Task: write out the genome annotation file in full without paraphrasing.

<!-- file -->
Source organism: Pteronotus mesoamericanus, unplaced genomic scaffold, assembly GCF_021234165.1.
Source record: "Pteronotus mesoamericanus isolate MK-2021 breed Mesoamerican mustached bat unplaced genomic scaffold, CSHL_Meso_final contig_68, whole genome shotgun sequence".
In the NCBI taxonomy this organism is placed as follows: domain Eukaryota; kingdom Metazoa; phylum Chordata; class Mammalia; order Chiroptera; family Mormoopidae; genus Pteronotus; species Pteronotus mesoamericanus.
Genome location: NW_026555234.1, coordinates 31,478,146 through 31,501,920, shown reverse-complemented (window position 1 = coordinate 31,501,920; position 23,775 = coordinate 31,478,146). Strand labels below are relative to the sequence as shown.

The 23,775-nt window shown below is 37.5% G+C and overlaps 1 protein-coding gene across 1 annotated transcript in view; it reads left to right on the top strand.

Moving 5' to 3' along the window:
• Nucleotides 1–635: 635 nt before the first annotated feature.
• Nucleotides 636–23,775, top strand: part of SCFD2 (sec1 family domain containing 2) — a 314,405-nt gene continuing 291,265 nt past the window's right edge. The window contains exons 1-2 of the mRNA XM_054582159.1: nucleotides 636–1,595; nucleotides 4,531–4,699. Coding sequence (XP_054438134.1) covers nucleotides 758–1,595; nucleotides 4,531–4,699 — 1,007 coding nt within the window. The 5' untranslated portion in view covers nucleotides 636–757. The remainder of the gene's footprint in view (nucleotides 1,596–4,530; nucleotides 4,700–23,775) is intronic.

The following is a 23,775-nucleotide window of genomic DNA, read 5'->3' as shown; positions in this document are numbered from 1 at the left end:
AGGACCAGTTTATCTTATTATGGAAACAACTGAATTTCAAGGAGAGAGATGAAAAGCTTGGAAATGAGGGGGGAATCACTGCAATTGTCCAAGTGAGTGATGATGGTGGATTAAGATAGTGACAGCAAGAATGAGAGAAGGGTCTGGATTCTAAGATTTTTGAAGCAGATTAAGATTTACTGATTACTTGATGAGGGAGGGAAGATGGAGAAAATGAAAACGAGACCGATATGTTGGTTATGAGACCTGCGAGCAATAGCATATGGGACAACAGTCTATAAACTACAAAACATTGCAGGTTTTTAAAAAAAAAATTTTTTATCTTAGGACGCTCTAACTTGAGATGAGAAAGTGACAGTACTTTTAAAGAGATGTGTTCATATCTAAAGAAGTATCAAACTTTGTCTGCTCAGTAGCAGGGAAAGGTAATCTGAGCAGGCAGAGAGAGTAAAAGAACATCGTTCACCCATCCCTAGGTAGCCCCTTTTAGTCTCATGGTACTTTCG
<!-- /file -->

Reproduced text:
Source organism: Pteronotus mesoamericanus, unplaced genomic scaffold, assembly GCF_021234165.1.
Source record: "Pteronotus mesoamericanus isolate MK-2021 breed Mesoamerican mustached bat unplaced genomic scaffold, CSHL_Meso_final contig_68, whole genome shotgun sequence".
In the NCBI taxonomy this organism is placed as follows: domain Eukaryota; kingdom Metazoa; phylum Chordata; class Mammalia; order Chiroptera; family Mormoopidae; genus Pteronotus; species Pteronotus mesoamericanus.
Genome location: NW_026555234.1, coordinates 31,478,146 through 31,501,920, shown reverse-complemented (window position 1 = coordinate 31,501,920; position 23,775 = coordinate 31,478,146). Strand labels below are relative to the sequence as shown.

The 23,775-nt window shown below is 37.5% G+C and overlaps 1 protein-coding gene across 1 annotated transcript in view; it reads left to right on the top strand.

Moving 5' to 3' along the window:
• Nucleotides 1–635: 635 nt before the first annotated feature.
• Nucleotides 636–23,775, top strand: part of SCFD2 (sec1 family domain containing 2) — a 314,405-nt gene continuing 291,265 nt past the window's right edge. The window contains exons 1-2 of the mRNA XM_054582159.1: nucleotides 636–1,595; nucleotides 4,531–4,699. Coding sequence (XP_054438134.1) covers nucleotides 758–1,595; nucleotides 4,531–4,699 — 1,007 coding nt within the window. The 5' untranslated portion in view covers nucleotides 636–757. The remainder of the gene's footprint in view (nucleotides 1,596–4,530; nucleotides 4,700–23,775) is intronic.

The following is a 23,775-nucleotide window of genomic DNA, read 5'->3' as shown; positions in this document are numbered from 1 at the left end:
AGGACCAGTTTATCTTATTATGGAAACAACTGAATTTCAAGGAGAGAGATGAAAAGCTTGGAAATGAGGGGGGAATCACTGCAATTGTCCAAGTGAGTGATGATGGTGGATTAAGATAGTGACAGCAAGAATGAGAGAAGGGTCTGGATTCTAAGATTTTTGAAGCAGATTAAGATTTACTGATTACTTGATGAGGGAGGGAAGATGGAGAAAATGAAAACGAGACCGATATGTTGGTTATGAGACCTGCGAGCAATAGCATATGGGACAACAGTCTATAAACTACAAAACATTGCAGGTTTTTAAAAAAAAAATTTTTTATCTTAGGACGCTCTAACTTGAGATGAGAAAGTGACAGTACTTTTAAAGAGATGTGTTCATATCTAAAGAAGTATCAAACTTTGTCTGCTCAGTAGCAGGGAAAGGTAATCTGAGCAGGCAGAGAGAGTAAAAGAACATCGTTCACCCATCCCTAGGTAGCCCCTTTTAGTCTCATGGTACTTTCG